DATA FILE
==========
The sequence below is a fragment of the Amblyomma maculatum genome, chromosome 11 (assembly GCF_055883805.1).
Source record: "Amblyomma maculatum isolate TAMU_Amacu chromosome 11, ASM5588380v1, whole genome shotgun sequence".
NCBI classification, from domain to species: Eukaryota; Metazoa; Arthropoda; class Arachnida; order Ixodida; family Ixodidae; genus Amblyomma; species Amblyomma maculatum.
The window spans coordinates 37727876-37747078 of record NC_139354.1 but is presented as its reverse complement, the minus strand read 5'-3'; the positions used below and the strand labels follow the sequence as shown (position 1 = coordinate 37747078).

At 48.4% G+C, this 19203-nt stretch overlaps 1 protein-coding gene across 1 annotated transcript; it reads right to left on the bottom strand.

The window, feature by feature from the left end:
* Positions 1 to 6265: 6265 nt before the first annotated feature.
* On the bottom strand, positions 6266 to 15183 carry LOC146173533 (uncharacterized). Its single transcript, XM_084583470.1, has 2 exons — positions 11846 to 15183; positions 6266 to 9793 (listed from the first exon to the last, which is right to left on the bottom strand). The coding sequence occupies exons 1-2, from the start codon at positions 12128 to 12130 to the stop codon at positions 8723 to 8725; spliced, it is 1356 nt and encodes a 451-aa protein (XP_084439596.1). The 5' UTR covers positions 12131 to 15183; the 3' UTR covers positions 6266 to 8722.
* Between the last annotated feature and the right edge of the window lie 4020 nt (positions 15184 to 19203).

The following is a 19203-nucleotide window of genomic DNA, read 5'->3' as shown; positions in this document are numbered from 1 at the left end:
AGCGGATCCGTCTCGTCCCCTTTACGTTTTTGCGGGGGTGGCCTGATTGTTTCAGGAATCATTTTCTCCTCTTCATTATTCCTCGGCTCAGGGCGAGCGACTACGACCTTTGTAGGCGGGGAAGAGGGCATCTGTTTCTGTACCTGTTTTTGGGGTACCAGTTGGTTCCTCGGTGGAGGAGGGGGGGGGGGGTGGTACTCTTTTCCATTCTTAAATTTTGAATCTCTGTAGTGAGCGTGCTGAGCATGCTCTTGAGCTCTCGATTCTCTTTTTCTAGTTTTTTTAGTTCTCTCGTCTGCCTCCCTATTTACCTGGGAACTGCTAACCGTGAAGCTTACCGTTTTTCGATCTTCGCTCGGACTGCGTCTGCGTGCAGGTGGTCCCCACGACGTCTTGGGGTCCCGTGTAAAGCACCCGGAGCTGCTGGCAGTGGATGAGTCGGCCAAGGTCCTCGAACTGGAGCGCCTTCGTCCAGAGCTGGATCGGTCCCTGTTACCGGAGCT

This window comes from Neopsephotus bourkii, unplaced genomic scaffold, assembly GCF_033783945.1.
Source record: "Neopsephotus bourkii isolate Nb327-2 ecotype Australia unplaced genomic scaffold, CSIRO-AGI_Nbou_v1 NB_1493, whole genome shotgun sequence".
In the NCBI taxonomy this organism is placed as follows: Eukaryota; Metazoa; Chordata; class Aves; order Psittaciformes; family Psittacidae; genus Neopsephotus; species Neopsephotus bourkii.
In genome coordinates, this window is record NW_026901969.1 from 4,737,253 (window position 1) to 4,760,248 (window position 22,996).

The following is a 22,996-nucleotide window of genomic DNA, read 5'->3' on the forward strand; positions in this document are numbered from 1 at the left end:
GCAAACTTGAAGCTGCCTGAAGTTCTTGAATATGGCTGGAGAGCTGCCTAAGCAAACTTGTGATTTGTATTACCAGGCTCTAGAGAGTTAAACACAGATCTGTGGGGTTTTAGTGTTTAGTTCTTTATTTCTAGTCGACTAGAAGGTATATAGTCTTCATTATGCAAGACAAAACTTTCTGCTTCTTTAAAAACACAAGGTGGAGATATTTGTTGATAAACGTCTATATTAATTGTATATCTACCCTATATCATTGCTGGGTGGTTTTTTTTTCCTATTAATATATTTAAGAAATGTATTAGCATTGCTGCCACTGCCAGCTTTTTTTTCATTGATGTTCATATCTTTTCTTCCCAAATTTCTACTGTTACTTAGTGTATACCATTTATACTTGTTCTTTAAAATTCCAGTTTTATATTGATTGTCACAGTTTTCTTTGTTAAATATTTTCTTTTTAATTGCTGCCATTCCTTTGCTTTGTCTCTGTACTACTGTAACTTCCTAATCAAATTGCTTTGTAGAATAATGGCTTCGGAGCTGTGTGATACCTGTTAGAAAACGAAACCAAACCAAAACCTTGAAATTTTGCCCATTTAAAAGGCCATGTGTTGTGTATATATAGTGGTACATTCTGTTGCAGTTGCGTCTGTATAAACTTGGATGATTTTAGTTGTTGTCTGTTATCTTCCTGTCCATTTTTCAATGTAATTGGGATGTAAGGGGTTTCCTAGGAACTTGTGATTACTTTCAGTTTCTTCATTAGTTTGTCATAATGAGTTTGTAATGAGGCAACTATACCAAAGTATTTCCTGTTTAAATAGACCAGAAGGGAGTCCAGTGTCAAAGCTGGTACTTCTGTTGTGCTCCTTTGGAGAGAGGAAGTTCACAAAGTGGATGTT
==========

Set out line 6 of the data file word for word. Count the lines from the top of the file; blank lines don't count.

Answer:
The window, feature by feature from the left end: